In the miniseries and novel, It manifests as the children’s pop cultured fears. In the film, we see phobia- and trauma-flavoured versions: the leper, dead Georgie Denbrough, Beverley’s dad. But otherwise, and maybe for fear of Ready Player One-style tackiness, the film only features The Mummy during the monster fight at the end, and not as a manifestation of a character’s fear but as an Easter egg to service the fans. The filmmakers have put all their chips instead on their iteration of Pennywise.
How do you mess up a scary clown? Pretty easily, it turns out, if you’re not responsive to your story existing in a post-scary-clown world. (Too Many Clowns!) Acrobatic bunny-toothed new Pennywise is admittedly more manic cartoon than party entertainer. But you wish this had been made more extreme; after all, few things are more horrific than a ‘real’ cartoon.
The iconic status of Pennywise is something that’ll actually get in the way of the horror if pandered to. Fukunaga was aware of this fundamental problem: any It film would have to work in a world the novel and miniseries had helped to create:
“The main difference was making Pennywise more than just the clown. After 30 years of villains that could read the emotional minds of characters and scare them, trying to find really sadistic and intelligent ways he scares children; and also the children had real lives prior to being scared. And all that character work takes time.”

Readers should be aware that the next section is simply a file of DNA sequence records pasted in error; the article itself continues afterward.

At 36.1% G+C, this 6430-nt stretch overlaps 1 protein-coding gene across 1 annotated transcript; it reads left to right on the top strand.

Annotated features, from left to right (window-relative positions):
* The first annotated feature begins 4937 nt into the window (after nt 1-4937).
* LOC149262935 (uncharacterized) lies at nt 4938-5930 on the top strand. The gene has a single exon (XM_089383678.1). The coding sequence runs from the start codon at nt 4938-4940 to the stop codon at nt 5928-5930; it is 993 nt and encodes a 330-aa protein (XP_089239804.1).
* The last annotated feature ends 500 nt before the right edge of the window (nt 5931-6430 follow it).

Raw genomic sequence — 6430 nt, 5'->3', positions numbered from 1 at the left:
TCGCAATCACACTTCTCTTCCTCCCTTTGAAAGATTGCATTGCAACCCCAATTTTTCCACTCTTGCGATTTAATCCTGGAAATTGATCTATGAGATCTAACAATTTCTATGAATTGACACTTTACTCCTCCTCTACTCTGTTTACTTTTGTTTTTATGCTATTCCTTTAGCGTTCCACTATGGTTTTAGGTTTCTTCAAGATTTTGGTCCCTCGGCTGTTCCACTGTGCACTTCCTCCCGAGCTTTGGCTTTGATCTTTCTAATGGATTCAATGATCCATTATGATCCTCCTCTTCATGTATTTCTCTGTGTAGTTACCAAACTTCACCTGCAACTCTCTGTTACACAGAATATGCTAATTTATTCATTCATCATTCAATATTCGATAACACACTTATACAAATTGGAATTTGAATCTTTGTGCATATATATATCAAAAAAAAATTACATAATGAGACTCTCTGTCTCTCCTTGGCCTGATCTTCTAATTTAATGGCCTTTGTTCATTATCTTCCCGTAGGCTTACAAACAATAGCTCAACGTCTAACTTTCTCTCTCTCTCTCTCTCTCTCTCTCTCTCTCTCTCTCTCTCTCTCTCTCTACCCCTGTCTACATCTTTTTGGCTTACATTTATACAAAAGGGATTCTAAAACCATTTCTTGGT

Muschietti shows no restraint in showing us Pennywise, who appears twice within the first 20 minutes, in that standard, modern, front-loaded way — this truly is the Golden Age of Horror. One of these scares, involving a painting, steals a trick from that genre paragon The Conjuring 2 (which did it better). It’s more that Muschietti won’t risk restraint. He goes the opposite way, he won’t risk you missing that Something Scary is about to happen, even if it won’t be scary when it does: the bass rumbles on the soundtrack, children giggle spookily. His one other trick is the suddenly charging monster, as if the spider in your doorway came shooting right at you, and as featured in his first film Mama.
Because of a culture that won’t separate fiction and reality, we mistake what we might find scary in real life with what’s scary in a story. A house like the one on Neibolt Street might scare especially our fiction-addled minds if we went inside it; but the film’s house on Neibolt Street, the way it’s set-dressed, lit and shot, the CGI: it’s like the cackling of Vincent Price in cinematic form. A haunted house — as with the leper and the mummy — is what the kids in the film find scary. But that’s not good enough; the challenge is how to make something they would find scary but that the audience, so familiar with the genre, finds scary too.
It’s not that CGI is less worthy than the ‘real’ effects of older films; it’s that Muschietti’s use of it is unremarkable, trite, in service of cheap shots like halved zombie kids or stabbing crab claws, which remind us of what we know, and so can’t be scary unless we’re already scared of such things. Neither is the point that the CGI should’ve been more realistic. The make-up and claymation effects of the It miniseries were horrific because they looked artificial, in that way we know hell will have bad special effects.